Christ's ascension into heaven was, as it were, his solemn enthronization, whereby the Father did set him upon the throne, and invest him with the glcry of his kingdom which he had purchased for himself, that he might thereby obtain the success of his redemption in conquering all his enemies: Psal. cx. 1, “ Sit thou at my right hand, until I make thine enemies thy footstool.” Christ entered into heaven, in order to obtain the success of his pur. chase, as the high priest of old, after he had offered sacrifice, entered into the holy of holies with the blood of the sacrifice, in order to obtain the success of the sacrifice which he had offered. See Heb. ix. 12. He entered into heaven, there to make intercession for his people, to plead the sacrifice which he had made in order to the success of it, Heb. vii. 25.

And as he ascended into heaven, God the Father did in a visible manner set him on the throne as king of the universe. He then put the angels all under him, and subjected heaven and earth under him, that he might govern them for the good of the people for whom he had died, Eph. i. 20, 21, 22.

And as Christ rose from the dead, so he ascended into heaven as the head of the body and forerunner of all the church ; and so they, as it were, ascend with him, as well as rise with him : so that we are both raised up together, and made to sit together in heavenly places in Christ, Eph. i. 6.

The day of Christ's ascension into heaven was doubtless a joyful, glorious day in heaven. And as heaven received Christ, God-man, as its king, so doubtless it received' a great accession of glory and happiness, far beyond what it had before. So that the times in both parts of the church, both that part which is in heaven, and also that which is on earth, are become more glorious since Christ's humiliation than before.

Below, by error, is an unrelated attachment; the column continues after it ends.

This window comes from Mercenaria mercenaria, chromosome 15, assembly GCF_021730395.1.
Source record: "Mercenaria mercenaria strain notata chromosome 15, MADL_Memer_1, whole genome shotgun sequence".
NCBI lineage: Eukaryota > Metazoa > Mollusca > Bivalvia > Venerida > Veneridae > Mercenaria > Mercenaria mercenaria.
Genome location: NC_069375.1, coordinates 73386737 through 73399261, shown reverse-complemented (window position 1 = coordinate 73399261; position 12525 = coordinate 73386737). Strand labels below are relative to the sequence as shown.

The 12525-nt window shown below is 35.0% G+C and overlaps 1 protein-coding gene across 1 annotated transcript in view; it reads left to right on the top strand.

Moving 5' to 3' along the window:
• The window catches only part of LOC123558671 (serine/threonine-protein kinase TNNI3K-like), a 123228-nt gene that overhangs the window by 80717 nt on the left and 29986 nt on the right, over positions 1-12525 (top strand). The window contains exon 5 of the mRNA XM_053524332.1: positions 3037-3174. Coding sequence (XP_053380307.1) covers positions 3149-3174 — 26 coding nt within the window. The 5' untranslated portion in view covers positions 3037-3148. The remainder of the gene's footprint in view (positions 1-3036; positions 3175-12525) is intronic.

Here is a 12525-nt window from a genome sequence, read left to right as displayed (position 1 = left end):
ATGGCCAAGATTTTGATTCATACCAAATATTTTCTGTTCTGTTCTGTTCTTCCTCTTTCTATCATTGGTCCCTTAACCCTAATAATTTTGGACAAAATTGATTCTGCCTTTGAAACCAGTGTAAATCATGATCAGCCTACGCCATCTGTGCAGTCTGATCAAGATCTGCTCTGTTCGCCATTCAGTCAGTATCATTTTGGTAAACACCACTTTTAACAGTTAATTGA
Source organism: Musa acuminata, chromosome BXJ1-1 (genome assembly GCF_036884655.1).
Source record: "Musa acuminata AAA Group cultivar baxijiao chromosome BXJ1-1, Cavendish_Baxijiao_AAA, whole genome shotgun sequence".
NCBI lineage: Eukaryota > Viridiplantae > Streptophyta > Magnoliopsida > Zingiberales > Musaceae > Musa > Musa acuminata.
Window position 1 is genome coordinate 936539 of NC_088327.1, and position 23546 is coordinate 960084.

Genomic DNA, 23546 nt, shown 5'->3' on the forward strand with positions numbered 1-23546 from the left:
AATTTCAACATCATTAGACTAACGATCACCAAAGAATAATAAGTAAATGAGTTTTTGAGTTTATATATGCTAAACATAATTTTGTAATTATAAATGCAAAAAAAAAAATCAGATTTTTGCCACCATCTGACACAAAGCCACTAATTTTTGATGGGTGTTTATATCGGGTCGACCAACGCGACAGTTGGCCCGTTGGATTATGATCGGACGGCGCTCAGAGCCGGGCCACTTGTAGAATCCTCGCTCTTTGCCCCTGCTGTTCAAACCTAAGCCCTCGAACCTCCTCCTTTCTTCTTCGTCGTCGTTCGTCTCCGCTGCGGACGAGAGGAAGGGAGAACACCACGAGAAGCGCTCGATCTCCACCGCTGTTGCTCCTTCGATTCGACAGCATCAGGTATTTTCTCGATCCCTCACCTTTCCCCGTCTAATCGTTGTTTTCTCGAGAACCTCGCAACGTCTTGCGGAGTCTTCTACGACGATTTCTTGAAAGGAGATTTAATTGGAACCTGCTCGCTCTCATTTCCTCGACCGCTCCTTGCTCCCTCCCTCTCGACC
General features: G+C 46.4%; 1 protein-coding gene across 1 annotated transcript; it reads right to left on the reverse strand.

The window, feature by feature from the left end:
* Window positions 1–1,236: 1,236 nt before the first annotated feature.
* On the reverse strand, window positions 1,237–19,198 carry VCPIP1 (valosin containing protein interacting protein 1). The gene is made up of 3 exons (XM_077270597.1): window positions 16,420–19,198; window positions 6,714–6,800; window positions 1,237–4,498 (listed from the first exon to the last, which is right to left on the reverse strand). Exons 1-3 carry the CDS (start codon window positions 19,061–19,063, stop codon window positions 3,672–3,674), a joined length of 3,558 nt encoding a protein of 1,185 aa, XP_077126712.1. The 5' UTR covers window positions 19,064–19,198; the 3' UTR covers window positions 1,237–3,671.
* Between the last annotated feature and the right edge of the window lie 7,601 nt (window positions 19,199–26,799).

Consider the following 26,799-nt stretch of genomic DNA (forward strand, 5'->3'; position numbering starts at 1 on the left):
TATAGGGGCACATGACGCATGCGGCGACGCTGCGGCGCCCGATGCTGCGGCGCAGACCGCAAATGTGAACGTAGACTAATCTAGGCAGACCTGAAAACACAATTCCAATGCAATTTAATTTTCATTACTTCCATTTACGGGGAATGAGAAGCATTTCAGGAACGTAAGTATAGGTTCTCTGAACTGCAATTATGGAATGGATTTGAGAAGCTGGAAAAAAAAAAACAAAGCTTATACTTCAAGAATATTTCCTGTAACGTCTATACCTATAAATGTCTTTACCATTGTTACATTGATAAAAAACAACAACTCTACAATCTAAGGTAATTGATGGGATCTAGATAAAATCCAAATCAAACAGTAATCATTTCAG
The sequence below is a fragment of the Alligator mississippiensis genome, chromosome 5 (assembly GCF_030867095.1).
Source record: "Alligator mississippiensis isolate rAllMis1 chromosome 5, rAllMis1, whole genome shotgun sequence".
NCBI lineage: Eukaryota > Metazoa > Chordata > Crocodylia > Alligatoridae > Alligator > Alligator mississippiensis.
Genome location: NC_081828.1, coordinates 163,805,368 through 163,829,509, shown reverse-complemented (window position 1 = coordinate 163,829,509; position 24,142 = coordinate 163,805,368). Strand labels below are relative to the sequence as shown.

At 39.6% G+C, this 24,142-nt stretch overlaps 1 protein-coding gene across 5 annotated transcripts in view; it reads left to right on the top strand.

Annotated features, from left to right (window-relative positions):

So much for those things whereby Christ was put into the best capacity for obtaining the success of redemption.


I now proceed to show how he accomplished this success. And here I would observe, that this success consists in two things, viz., either in Grace, or in Glory. That success which consists in the former, is to be seen in those works of God which are wrought during those ages of the church wherein the church is continued under the outward means of Grace. That success which consists in the latter of these, viz., Glory, has its chief accomplishment at the day of judgment.


I would first consider the former kind of success, consisting in God's grace here ; which mainly appears in the works of God during the time that the Christian church continues under the means of grace; which is from Christ's resurrection to his appearing in the clouds of heaven to judgment; which includes the three former of those great events of providence before mentioned, which are called Christ's coming in his kingdom. In speaking of this success, I would,

1. Mention those things by which the means of this success were established after Christ's resurrection; and,

2. Consider the success itself.

§ I. I would consider those dispensations of Providence, by which the means of this success were established after Christ's resurrection.

1. The abolishing of the Jewish dispensation. This indeed was gradually done, but it began from the time of Christ's resurrection, in which the abolition of it is founded. This was the first thing done towards bringing the VOL. I